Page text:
At four o'clock the children marched to the Omnia Works, where a splendid tea was provided. The Norton Road banner, with 'Peace' lettered in yellow and surrounded by laurel, headed the march to the Works. Mr Povey and the Omnia staff catered in excellent fashion, and all were delighted with the repast. Nearly a hundred children sat down the first time, and about 250 afterwards.
After tea, the Norton Road scholars sand, in French, the 'Marseillaise' for Mr Blondeau, and the 'Floral Dance'. Mr Bondeau congratulated the children upon their pronunciation, and thanked them for this pleasing little interlude.
On behalf of the teachers and scholars, Mr Mitchell proposed a vote of thanks to the employees of the Works, especially mentioning the good work rendered in connection with the sports and tea by Messrs Field, Harvey and Way. Mr Blondeau suitably replied, and three ringing cheers were given for the Omnia Works.
After this the happy party adjourned again to the field, where the scholars gave a concert. The hymn 'All People that on Earth Do Dwell,' and the Doxology, and also the National Anthem were joined in by the audience, the band accompanying. Other items were: Norton Road scholars – 'The Star-Spangled Banner' (America), 'La Marseillaise' (France); recitations – 'The Recessional.' ' Land of Our Birth' and ' Children of the Empire'; songs – 'The Empire Flag' and 'Land of Hope and Glory' by Miss B. Allen; song and dance – 'The Floral Dance; dances – 'We Won't Go Home Til Morning,' 'Hudson House,' 'Mountain March' and 'Cochin Chinn'; singing game – 'Cock-a-Doodle-Do'; pianoforte duet – 'La Mousme' by Mollie Lovett and Gladys Bates. 'The Floral Dance' was very effective, this having been arranged by the Norton Road scholars to suit the well-known music.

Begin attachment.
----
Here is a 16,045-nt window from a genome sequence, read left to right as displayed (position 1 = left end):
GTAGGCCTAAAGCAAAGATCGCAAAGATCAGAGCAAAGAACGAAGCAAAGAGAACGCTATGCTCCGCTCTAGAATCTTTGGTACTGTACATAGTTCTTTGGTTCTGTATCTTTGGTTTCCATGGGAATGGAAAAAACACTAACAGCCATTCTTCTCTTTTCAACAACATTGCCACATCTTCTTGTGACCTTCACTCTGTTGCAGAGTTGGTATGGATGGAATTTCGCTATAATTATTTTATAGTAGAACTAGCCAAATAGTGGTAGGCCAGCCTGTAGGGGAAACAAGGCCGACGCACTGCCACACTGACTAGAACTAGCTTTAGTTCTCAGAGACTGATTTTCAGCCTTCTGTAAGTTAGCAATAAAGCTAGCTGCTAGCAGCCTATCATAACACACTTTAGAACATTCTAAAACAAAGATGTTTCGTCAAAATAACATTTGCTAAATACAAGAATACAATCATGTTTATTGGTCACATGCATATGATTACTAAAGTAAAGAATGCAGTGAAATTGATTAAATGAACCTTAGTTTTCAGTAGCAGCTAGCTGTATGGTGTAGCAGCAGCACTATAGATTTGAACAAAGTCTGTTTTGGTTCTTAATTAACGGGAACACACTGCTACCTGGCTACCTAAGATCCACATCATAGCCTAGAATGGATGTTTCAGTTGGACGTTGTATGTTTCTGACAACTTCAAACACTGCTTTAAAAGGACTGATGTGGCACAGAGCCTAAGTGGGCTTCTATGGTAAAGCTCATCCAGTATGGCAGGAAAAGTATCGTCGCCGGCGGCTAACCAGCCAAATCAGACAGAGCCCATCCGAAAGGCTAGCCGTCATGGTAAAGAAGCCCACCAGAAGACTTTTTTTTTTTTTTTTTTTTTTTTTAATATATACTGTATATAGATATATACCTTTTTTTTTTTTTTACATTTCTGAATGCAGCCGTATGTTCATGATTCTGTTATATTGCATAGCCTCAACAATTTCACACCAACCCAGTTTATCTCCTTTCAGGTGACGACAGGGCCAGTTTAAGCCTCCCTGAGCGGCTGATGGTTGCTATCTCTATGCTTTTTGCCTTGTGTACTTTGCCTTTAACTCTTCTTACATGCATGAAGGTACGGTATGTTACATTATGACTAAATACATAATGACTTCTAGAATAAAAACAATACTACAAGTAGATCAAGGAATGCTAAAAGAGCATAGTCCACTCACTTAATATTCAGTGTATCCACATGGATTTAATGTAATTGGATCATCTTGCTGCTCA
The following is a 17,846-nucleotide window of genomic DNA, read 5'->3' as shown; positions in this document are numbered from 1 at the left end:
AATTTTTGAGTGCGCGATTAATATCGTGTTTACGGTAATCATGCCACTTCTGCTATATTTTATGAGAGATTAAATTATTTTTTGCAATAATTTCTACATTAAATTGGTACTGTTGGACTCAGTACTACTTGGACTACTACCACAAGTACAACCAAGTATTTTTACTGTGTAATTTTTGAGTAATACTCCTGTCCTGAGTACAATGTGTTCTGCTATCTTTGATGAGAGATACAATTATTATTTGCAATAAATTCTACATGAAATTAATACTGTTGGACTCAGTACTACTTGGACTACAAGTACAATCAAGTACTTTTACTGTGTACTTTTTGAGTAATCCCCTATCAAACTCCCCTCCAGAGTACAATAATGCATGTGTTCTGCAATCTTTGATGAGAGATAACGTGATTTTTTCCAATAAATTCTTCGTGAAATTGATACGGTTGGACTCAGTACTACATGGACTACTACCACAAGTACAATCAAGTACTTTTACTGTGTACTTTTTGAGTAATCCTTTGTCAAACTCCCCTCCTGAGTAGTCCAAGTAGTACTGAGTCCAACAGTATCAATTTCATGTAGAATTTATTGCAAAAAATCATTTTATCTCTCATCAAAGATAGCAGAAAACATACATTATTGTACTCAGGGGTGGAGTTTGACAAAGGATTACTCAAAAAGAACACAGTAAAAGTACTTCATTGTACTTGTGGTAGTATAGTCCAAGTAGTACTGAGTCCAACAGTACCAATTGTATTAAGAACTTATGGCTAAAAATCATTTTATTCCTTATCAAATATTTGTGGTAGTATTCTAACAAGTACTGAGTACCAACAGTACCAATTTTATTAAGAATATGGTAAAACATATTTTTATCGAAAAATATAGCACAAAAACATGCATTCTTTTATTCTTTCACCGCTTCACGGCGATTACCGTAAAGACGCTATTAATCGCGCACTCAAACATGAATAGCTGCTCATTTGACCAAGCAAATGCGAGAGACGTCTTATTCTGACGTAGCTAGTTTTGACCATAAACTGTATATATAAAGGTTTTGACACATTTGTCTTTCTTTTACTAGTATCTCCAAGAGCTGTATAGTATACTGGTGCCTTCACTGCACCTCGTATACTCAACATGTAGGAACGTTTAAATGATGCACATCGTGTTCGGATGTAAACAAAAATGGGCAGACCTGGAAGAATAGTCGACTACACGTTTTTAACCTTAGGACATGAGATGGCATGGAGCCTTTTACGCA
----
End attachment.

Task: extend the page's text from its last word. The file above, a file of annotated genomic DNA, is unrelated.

After further sports Mr Wingrave gave a short speech in which he thanked the authorities of the Omnia Works and Commer Cars for their kindness, and appealed to the residents for subscriptions towards the Peace Celebration Fund.
Mr Blondeau presented prizes to the successful competitors, and after this there was dancing until 10 o'clock, at which hour the day's festivities ended.
The winners in the juvenile races were – Percy Dibb, Nellie Taylor, H. Fensome, Elsie Buckingham, R. Littington, D. Hyde, Reggie Lane, Elsie Skinner, H. Smith, Dorothy Los.
The musical chairs winners included: Roderick Tew, Freddy Taylor, Kathleen Gunn, H. Scott, Albert Harradence, Wilfred Hawkins, Gladys Buckingham and W. Ward.
Winners of the skipping competition: Althea Goodwin, Annie Harradence, Doris Hyde, Teddy Little,, B. Broadley and Reggie Lane.
Tug-of-war (boys and girls): W. Woodham, C. Tuck, H. Newbery, J. Harmer, G. Fordham, R. Woods, M. Reed and G. Buckingham.
In the windmill race, Herbert Fensome, Doris Harmer, Teddy Ward and Nellie Taylor were the successful competitors.
Boys (over 14) race – A. Newbery, 2 J. Day, 3 J. Buckingham.
'Charlie Chaplin' race – Charlie Reed, Robert Crawford, Elsie Buckingham, Alan Smith.
'Capturing the Kaiser' – 1 L. Bowen (aged 10), 2 J. Golby (discharged soldier), 3 H. Pattison (16).
100 Yards Handicap for ex-servicemen and women: 1. A. E. Davis, 2 T. Hyde, 3 F. Bird.
The tug-of-war, Leagrave v Limbury and Biscot, was won by Leagrave – Messrs Hyde, Day, Dimmock, Osborne, Peck, Stokes, Chapman and Hull.
Winner of 'Distinguished Service' prize – Charlie Chaplin.
Other events were cancelled owing to the rain.
- Pages from the Leagrave and Limbury Peace Souvenir, including a roll of honour that does not tally with the names now on the war memorial in Marsh Road.